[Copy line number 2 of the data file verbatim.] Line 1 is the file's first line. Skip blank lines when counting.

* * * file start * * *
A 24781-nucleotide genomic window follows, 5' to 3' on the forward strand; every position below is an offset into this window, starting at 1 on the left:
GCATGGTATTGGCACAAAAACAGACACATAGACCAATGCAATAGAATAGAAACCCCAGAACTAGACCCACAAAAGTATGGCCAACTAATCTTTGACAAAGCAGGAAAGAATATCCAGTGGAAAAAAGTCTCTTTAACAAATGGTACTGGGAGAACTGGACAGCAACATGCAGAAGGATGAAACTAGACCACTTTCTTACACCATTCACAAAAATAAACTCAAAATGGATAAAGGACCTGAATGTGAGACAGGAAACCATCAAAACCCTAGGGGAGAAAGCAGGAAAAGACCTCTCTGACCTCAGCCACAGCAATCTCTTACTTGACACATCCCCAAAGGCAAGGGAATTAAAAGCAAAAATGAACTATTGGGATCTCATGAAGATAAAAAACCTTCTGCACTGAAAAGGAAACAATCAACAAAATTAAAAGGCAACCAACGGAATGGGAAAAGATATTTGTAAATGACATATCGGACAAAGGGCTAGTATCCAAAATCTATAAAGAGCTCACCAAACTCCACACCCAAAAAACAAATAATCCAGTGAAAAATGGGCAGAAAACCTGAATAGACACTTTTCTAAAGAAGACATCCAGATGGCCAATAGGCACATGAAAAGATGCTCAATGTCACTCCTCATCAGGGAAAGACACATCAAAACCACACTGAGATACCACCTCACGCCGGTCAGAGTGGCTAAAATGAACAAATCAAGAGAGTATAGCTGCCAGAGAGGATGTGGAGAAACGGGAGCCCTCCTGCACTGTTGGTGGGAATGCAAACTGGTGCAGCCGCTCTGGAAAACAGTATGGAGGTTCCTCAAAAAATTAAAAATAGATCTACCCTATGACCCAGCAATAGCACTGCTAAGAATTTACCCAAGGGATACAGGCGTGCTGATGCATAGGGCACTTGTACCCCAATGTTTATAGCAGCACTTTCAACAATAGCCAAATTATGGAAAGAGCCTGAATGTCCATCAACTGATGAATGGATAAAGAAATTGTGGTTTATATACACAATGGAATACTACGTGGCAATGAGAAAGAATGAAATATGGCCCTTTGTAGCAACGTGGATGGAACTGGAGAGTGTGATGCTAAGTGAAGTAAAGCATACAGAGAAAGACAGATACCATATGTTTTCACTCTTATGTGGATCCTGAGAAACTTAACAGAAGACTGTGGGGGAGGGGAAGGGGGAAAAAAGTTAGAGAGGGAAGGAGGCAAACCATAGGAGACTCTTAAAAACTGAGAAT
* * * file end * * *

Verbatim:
GCATGGTATTGGCACAAAAACAGACACATAGACCAATGCAATAGAATAGAAACCCCAGAACTAGACCCACAAAAGTATGGCCAACTAATCTTTGACAAAGCAGGAAAGAATATCCAGTGGAAAAAAGTCTCTTTAACAAATGGTACTGGGAGAACTGGACAGCAACATGCAGAAGGATGAAACTAGACCACTTTCTTACACCATTCACAAAAATAAACTCAAAATGGATAAAGGACCTGAATGTGAGACAGGAAACCATCAAAACCCTAGGGGAGAAAGCAGGAAAAGACCTCTCTGACCTCAGCCACAGCAATCTCTTACTTGACACATCCCCAAAGGCAAGGGAATTAAAAGCAAAAATGAACTATTGGGATCTCATGAAGATAAAAAACCTTCTGCACTGAAAAGGAAACAATCAACAAAATTAAAAGGCAACCAACGGAATGGGAAAAGATATTTGTAAATGACATATCGGACAAAGGGCTAGTATCCAAAATCTATAAAGAGCTCACCAAACTCCACACCCAAAAAACAAATAATCCAGTGAAAAATGGGCAGAAAACCTGAATAGACACTTTTCTAAAGAAGACATCCAGATGGCCAATAGGCACATGAAAAGATGCTCAATGTCACTCCTCATCAGGGAAAGACACATCAAAACCACACTGAGATACCACCTCACGCCGGTCAGAGTGGCTAAAATGAACAAATCAAGAGAGTATAGCTGCCAGAGAGGATGTGGAGAAACGGGAGCCCTCCTGCACTGTTGGTGGGAATGCAAACTGGTGCAGCCGCTCTGGAAAACAGTATGGAGGTTCCTCAAAAAATTAAAAATAGATCTACCCTATGACCCAGCAATAGCACTGCTAAGAATTTACCCAAGGGATACAGGCGTGCTGATGCATAGGGCACTTGTACCCCAATGTTTATAGCAGCACTTTCAACAATAGCCAAATTATGGAAAGAGCCTGAATGTCCATCAACTGATGAATGGATAAAGAAATTGTGGTTTATATACACAATGGAATACTACGTGGCAATGAGAAAGAATGAAATATGGCCCTTTGTAGCAACGTGGATGGAACTGGAGAGTGTGATGCTAAGTGAAGTAAAGCATACAGAGAAAGACAGATACCATATGTTTTCACTCTTATGTGGATCCTGAGAAACTTAACAGAAGACTGTGGGGGAGGGGAAGGGGGAAAAAAGTTAGAGAGGGAAGGAGGCAAACCATAGGAGACTCTTAAAAACTGAGAAT